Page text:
Monday, 28 December 2015

Reggio Emilio Approach and the Voice of a Child.

The Voice of a Child-A Reggio Emilio Approach

As the New Year Approaches I would like to share with you my favourite poem.  For many years as an Early Childhood Educator working with younger children (four and five year olds) the Reggio Emilio philosophy of the child was one I valued deeply.  Now as a learning support teacher this philosophy I value even more as I see each child's potential come through in different ways.  We have come a long way in terms of education, however, we have also in some ways remained the same or in some cases we have lost or forgotten the voice of the child.  
As an educator I question what happens to our children when they start school?  
In kindergarten play is already undervalued and lost, children spend most of the day at a desk learning.

Read this poem carefully as it is the voice of our children.  
Our children are our future and we need to value and nature them.

The Hundred Languages.

The child
is made of one hundred.
The child has
a hundred languages
a hundred hands
a hundred thoughts
a hundred ways of thinking
of playing, of speaking.

A hundred always a hundred
ways of listening
of marvelling, of loving
a hundred joys
for singing and understanding
a hundred worlds
to invent
a hundred worlds
to dream.

The child has
a hundred languages
(and a hundred, hundred, hundred more)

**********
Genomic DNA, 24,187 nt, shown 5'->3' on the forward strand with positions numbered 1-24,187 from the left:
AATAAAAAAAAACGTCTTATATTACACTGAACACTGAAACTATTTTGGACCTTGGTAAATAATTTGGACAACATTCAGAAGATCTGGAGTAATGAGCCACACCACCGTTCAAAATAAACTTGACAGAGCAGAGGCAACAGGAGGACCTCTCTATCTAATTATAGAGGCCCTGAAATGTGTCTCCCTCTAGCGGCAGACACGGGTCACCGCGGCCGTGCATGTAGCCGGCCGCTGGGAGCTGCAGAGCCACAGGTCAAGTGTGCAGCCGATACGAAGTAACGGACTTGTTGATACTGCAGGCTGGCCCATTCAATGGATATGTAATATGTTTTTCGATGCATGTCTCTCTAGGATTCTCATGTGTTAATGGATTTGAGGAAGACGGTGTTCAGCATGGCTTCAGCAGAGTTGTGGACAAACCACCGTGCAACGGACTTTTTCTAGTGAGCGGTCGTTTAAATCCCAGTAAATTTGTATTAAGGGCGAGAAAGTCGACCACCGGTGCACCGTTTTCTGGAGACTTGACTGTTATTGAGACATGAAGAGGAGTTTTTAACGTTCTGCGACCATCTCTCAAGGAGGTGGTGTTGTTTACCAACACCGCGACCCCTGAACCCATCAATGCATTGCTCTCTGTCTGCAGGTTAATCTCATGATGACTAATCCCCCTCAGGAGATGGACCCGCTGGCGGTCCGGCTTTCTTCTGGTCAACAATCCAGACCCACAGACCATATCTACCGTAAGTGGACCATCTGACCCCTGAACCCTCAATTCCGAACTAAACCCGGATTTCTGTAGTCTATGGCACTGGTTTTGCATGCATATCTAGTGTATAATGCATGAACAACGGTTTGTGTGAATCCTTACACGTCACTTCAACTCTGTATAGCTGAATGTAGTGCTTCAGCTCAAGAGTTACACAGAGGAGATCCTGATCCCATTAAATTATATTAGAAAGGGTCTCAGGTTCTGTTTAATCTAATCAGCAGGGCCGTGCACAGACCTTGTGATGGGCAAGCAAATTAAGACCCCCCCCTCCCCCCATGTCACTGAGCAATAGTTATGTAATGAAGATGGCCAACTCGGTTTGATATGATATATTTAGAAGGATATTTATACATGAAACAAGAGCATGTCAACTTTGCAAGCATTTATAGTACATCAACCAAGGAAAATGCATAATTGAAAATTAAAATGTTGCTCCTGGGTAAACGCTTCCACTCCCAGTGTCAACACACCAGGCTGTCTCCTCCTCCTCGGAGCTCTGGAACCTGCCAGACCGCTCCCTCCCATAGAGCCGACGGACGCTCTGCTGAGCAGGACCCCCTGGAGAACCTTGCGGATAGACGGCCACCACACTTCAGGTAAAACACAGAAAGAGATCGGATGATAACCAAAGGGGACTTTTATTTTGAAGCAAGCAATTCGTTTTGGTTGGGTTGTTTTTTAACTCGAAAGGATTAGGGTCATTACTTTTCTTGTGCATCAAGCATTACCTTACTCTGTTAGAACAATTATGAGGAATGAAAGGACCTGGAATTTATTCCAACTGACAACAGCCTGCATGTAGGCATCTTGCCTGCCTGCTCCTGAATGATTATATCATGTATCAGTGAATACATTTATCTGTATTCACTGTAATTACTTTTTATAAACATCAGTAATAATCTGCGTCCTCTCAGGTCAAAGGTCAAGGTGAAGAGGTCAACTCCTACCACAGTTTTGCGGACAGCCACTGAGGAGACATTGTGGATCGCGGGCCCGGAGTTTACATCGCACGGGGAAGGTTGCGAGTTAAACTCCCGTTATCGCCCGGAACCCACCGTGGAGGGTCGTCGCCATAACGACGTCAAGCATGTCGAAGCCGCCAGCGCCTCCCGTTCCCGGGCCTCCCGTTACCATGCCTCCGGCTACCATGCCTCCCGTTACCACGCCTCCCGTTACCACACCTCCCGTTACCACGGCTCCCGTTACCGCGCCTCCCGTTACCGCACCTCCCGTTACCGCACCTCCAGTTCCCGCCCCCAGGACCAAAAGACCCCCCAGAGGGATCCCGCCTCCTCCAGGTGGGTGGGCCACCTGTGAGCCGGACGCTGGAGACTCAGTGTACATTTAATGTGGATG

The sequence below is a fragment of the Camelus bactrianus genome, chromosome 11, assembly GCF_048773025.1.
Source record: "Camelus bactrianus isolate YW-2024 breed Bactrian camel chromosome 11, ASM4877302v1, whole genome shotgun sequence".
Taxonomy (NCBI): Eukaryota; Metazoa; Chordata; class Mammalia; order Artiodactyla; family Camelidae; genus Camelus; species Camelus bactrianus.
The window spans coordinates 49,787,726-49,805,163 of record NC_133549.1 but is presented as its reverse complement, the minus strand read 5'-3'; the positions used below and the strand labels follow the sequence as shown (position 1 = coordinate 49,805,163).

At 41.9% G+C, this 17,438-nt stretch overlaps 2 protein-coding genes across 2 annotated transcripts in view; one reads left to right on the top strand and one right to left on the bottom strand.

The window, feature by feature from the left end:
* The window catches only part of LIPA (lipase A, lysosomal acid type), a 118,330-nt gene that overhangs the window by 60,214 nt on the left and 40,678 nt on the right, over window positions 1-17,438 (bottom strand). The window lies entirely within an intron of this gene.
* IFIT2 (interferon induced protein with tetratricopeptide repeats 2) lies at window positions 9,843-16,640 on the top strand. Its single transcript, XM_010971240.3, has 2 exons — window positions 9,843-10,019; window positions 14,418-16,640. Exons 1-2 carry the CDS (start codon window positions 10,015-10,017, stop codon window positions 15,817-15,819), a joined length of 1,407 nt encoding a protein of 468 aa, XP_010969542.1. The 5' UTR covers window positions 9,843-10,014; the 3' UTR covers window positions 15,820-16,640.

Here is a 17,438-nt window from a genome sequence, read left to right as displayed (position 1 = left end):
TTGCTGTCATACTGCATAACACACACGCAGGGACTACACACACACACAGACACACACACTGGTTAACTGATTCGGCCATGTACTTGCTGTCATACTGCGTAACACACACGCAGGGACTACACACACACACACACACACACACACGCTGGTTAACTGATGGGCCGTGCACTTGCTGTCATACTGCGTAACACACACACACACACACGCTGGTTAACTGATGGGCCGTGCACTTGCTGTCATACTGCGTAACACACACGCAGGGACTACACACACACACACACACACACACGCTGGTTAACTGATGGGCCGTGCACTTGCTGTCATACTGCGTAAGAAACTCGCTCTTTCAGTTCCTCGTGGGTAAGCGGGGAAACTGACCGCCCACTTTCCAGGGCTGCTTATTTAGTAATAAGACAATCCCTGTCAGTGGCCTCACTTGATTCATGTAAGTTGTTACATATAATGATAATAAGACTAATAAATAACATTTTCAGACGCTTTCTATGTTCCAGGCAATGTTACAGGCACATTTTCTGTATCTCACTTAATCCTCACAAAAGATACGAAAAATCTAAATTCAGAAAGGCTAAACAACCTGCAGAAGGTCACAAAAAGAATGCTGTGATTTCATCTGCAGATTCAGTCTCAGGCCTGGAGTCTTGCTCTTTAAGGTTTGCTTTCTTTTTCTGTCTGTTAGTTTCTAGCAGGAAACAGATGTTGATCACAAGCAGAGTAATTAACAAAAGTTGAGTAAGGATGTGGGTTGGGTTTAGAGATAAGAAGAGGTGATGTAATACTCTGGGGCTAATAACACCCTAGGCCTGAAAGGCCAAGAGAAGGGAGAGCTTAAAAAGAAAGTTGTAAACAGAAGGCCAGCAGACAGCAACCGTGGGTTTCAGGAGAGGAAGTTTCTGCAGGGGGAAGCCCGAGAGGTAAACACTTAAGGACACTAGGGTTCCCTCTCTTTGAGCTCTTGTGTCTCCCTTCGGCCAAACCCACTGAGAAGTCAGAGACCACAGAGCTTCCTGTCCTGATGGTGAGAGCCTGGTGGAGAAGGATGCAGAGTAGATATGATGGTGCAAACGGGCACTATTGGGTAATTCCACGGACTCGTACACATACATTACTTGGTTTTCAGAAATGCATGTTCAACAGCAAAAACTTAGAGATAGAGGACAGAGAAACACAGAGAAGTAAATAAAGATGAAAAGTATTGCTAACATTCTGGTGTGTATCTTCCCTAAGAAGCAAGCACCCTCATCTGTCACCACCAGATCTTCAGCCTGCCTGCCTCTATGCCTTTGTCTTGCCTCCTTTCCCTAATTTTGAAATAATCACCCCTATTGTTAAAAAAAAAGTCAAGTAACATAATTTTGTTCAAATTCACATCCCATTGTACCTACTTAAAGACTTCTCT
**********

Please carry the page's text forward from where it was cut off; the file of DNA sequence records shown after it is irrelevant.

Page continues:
but they steal ninety-nine.
The school and the culture
separate the head from the body.
They tell the child:
to think without hands
to do without head
to listen and not to speak
to understand without joy
to love and to marvel
only at Easter and at Christmas.

They tell the child:
to discover the world already there 
and of the hundred
they steal ninety-nine.

They tell the child:
that work and play
reality and fantasy
science and imagination
sky and earth
reason and dream
are things
that do not belong together.

And thus they tell the child
that the hundred is not there.
The child says:
No way.  The hundred is there.

Lois Malaguzzi (translated by Leila Gandini)
Founder of the Reggio Emilia Approach.

Children are capable of amazing things.  The Reggio Emilia Approach views children as competent and naturally curious.  They enter the classroom with knowledge of their world.  They are full of potential, active participants with their learning.  They can take the lead and be constructive learners and teachers should follow their lead and be partners alongside them with their learning. 

(Gandini, 2010)

You can follow my Reggio Inspired board on pinterest 

No comments:

Post a Comment

Thank you for stopping by! I love to hear from you!